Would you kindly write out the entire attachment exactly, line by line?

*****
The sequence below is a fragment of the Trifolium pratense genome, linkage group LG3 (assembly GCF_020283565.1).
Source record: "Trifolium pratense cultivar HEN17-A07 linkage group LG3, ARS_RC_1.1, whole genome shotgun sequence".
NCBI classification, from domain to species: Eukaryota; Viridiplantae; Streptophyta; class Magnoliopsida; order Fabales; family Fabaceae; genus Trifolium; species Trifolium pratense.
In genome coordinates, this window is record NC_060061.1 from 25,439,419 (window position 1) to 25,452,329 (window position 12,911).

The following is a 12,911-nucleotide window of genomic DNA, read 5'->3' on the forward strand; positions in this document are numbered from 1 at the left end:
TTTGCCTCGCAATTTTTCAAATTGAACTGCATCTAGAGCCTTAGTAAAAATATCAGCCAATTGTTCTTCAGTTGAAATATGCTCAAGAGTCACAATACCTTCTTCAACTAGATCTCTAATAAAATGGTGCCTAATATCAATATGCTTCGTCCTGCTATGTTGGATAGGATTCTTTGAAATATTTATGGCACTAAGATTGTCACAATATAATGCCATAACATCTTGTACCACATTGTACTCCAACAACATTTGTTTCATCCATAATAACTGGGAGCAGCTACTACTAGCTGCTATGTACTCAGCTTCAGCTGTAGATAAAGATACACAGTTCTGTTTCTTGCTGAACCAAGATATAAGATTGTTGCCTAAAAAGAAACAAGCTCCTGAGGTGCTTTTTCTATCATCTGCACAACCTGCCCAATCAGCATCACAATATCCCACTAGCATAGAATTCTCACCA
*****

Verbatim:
The sequence below is a fragment of the Trifolium pratense genome, linkage group LG3 (assembly GCF_020283565.1).
Source record: "Trifolium pratense cultivar HEN17-A07 linkage group LG3, ARS_RC_1.1, whole genome shotgun sequence".
NCBI classification, from domain to species: Eukaryota; Viridiplantae; Streptophyta; class Magnoliopsida; order Fabales; family Fabaceae; genus Trifolium; species Trifolium pratense.
In genome coordinates, this window is record NC_060061.1 from 25,439,419 (window position 1) to 25,452,329 (window position 12,911).

The following is a 12,911-nucleotide window of genomic DNA, read 5'->3' on the forward strand; positions in this document are numbered from 1 at the left end:
TTTGCCTCGCAATTTTTCAAATTGAACTGCATCTAGAGCCTTAGTAAAAATATCAGCCAATTGTTCTTCAGTTGAAATATGCTCAAGAGTCACAATACCTTCTTCAACTAGATCTCTAATAAAATGGTGCCTAATATCAATATGCTTCGTCCTGCTATGTTGGATAGGATTCTTTGAAATATTTATGGCACTAAGATTGTCACAATATAATGCCATAACATCTTGTACCACATTGTACTCCAACAACATTTGTTTCATCCATAATAACTGGGAGCAGCTACTACTAGCTGCTATGTACTCAGCTTCAGCTGTAGATAAAGATACACAGTTCTGTTTCTTGCTGAACCAAGATATAAGATTGTTGCCTAAAAAGAAACAAGCTCCTGAGGTGCTTTTTCTATCATCTGCACAACCTGCCCAATCAGCATCACAATATCCCACTAGCATAGAATTCTCACCA